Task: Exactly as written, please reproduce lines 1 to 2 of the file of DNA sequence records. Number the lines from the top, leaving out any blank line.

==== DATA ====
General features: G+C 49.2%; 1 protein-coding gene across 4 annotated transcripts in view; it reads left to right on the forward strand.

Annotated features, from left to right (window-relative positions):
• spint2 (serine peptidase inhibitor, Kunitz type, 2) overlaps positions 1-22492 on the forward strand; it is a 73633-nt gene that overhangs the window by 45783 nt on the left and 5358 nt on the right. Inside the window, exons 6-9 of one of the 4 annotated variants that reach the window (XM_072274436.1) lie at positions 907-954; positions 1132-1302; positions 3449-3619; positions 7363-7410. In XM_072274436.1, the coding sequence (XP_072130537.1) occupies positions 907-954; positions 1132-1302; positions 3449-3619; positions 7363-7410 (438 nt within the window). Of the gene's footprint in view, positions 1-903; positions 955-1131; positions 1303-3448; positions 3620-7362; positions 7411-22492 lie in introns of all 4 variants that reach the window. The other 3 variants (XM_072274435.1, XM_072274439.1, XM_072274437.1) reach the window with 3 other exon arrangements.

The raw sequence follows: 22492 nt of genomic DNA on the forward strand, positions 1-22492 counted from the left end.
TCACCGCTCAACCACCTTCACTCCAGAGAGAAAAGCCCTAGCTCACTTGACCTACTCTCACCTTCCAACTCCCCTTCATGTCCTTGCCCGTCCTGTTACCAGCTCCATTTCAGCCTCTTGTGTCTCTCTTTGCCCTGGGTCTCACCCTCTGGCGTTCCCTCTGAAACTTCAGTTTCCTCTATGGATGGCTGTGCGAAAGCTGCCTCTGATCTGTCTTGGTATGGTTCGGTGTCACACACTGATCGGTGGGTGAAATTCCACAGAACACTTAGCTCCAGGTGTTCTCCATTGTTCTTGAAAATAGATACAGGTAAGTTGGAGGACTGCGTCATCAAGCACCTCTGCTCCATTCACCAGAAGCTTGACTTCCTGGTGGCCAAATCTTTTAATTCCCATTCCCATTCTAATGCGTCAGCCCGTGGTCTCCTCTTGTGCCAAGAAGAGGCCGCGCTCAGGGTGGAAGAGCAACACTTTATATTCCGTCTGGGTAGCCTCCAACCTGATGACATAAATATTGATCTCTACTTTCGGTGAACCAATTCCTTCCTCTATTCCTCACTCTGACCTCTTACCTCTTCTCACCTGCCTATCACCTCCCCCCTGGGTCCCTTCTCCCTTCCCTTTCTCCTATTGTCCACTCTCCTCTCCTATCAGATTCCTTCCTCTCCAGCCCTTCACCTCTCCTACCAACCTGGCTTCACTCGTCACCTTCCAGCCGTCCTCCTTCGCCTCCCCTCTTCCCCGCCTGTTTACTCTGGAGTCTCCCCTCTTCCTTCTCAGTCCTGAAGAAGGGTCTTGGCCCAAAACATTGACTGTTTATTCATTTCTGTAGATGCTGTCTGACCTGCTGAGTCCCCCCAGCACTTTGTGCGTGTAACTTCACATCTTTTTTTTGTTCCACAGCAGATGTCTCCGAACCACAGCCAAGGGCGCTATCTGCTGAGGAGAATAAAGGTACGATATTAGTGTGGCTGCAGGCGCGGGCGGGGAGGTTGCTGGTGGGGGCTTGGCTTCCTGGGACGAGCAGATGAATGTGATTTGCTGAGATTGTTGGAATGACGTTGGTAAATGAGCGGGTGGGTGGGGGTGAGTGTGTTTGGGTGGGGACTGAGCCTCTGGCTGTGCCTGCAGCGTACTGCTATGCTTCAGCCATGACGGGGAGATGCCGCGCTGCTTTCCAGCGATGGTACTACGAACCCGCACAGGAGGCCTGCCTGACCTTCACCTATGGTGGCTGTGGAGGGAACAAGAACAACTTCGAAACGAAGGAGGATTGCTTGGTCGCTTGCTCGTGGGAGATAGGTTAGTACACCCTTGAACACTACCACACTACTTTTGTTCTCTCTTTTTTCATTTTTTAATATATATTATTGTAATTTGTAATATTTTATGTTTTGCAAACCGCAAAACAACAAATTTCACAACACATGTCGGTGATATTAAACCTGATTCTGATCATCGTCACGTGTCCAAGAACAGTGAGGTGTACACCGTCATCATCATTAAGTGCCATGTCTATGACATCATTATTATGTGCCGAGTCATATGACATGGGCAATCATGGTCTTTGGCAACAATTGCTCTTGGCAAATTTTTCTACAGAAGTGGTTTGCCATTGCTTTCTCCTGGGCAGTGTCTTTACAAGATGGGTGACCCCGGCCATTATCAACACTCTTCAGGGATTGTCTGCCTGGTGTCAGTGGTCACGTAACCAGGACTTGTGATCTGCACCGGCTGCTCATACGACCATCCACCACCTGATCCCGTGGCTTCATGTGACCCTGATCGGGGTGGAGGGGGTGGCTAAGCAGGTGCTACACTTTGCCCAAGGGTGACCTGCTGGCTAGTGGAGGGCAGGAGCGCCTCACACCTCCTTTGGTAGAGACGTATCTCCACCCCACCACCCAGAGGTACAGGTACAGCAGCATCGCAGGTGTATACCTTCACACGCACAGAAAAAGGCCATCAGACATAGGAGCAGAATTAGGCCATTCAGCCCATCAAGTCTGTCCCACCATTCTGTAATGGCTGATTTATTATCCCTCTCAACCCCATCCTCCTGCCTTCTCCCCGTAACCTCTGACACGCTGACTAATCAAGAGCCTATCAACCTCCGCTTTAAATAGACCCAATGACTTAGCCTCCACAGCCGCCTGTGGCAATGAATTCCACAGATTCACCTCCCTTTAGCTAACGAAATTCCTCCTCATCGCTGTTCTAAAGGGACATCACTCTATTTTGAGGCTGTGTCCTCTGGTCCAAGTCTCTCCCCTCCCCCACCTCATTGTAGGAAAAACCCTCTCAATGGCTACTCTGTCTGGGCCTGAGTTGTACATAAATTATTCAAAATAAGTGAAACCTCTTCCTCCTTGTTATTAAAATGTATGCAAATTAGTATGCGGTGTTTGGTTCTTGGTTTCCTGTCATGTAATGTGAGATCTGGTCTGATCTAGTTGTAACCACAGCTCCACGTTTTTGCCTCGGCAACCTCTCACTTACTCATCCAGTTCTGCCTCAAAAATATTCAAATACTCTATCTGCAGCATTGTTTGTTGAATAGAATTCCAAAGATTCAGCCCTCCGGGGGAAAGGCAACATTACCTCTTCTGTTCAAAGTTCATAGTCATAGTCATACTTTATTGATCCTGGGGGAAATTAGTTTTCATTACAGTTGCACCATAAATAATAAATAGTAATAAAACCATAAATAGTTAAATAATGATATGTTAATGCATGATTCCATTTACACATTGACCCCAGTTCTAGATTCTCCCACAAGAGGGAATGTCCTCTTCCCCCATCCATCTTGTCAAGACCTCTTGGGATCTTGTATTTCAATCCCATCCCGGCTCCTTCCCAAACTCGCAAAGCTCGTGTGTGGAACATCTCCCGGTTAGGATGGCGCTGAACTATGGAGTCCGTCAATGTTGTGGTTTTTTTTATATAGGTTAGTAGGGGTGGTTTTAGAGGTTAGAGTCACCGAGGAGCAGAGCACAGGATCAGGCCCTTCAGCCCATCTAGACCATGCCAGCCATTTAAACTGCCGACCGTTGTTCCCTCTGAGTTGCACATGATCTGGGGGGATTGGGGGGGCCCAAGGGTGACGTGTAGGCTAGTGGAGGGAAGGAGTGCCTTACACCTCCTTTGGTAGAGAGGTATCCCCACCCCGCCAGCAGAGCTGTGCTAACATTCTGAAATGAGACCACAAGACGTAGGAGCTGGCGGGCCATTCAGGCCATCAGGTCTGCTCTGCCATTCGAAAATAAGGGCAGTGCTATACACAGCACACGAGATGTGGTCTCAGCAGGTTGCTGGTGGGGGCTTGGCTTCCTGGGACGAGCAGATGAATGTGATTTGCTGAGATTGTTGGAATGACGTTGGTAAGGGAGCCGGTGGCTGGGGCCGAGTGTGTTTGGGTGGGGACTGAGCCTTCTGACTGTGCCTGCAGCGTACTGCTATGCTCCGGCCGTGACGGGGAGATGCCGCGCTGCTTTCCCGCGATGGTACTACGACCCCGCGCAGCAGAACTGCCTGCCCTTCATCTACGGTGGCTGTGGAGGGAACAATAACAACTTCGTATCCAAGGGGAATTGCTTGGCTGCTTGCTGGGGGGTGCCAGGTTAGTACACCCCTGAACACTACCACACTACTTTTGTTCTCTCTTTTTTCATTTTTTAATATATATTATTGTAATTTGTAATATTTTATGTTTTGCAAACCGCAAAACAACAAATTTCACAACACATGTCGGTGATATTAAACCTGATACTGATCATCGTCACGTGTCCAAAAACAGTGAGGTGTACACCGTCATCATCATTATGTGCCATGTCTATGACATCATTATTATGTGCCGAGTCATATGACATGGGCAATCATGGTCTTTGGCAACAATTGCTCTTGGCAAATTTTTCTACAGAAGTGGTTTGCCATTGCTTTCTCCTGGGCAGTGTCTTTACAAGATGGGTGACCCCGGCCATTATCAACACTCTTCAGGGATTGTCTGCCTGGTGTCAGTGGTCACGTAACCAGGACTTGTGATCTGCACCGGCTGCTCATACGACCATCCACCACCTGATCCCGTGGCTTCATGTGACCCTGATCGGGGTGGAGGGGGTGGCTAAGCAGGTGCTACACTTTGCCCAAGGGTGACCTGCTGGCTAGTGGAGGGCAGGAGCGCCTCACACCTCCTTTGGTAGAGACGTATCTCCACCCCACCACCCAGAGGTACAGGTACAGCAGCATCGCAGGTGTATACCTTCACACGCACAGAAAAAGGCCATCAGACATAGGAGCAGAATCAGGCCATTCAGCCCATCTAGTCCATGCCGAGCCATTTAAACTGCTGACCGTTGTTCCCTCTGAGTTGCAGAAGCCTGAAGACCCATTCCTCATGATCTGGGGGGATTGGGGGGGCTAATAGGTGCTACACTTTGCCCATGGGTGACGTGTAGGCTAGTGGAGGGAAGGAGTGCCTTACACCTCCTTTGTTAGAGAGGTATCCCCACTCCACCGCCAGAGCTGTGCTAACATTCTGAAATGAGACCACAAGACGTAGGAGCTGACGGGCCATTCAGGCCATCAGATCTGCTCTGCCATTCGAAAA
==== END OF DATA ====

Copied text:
General features: G+C 49.2%; 1 protein-coding gene across 4 annotated transcripts in view; it reads left to right on the forward strand.

Annotated features, from left to right (window-relative positions):